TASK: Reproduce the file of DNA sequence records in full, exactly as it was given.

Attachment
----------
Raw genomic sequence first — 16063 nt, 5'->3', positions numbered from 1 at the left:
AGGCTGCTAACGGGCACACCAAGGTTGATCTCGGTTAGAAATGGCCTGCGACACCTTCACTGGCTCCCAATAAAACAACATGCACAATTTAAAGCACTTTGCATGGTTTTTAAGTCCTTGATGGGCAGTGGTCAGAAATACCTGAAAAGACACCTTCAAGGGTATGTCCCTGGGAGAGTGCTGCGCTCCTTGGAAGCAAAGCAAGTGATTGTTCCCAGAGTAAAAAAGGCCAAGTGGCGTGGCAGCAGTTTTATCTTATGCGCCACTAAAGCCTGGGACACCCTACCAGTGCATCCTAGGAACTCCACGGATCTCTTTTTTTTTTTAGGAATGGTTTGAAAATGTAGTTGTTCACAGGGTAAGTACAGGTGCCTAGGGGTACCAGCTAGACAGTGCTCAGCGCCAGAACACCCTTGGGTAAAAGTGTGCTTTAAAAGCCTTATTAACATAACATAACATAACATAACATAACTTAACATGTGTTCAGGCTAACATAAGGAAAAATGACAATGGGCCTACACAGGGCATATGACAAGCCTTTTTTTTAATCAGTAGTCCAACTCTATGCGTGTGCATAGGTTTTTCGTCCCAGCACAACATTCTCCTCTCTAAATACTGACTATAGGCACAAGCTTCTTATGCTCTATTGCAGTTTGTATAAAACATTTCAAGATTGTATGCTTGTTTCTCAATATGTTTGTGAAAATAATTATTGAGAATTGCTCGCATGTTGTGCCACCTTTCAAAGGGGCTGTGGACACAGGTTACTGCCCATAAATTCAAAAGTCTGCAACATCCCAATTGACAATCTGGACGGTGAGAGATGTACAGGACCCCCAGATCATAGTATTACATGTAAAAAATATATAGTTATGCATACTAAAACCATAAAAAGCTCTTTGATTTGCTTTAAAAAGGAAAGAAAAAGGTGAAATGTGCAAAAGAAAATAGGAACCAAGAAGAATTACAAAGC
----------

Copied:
Raw genomic sequence first — 16063 nt, 5'->3', positions numbered from 1 at the left:
AGGCTGCTAACGGGCACACCAAGGTTGATCTCGGTTAGAAATGGCCTGCGACACCTTCACTGGCTCCCAATAAAACAACATGCACAATTTAAAGCACTTTGCATGGTTTTTAAGTCCTTGATGGGCAGTGGTCAGAAATACCTGAAAAGACACCTTCAAGGGTATGTCCCTGGGAGAGTGCTGCGCTCCTTGGAAGCAAAGCAAGTGATTGTTCCCAGAGTAAAAAAGGCCAAGTGGCGTGGCAGCAGTTTTATCTTATGCGCCACTAAAGCCTGGGACACCCTACCAGTGCATCCTAGGAACTCCACGGATCTCTTTTTTTTTTTAGGAATGGTTTGAAAATGTAGTTGTTCACAGGGTAAGTACAGGTGCCTAGGGGTACCAGCTAGACAGTGCTCAGCGCCAGAACACCCTTGGGTAAAAGTGTGCTTTAAAAGCCTTATTAACATAACATAACATAACATAACATAACTTAACATGTGTTCAGGCTAACATAAGGAAAAATGACAATGGGCCTACACAGGGCATATGACAAGCCTTTTTTTTAATCAGTAGTCCAACTCTATGCGTGTGCATAGGTTTTTCGTCCCAGCACAACATTCTCCTCTCTAAATACTGACTATAGGCACAAGCTTCTTATGCTCTATTGCAGTTTGTATAAAACATTTCAAGATTGTATGCTTGTTTCTCAATATGTTTGTGAAAATAATTATTGAGAATTGCTCGCATGTTGTGCCACCTTTCAAAGGGGCTGTGGACACAGGTTACTGCCCATAAATTCAAAAGTCTGCAACATCCCAATTGACAATCTGGACGGTGAGAGATGTACAGGACCCCCAGATCATAGTATTACATGTAAAAAATATATAGTTATGCATACTAAAACCATAAAAAGCTCTTTGATTTGCTTTAAAAAGGAAAGAAAAAGGTGAAATGTGCAAAAGAAAATAGGAACCAAGAAGAATTACAAAGC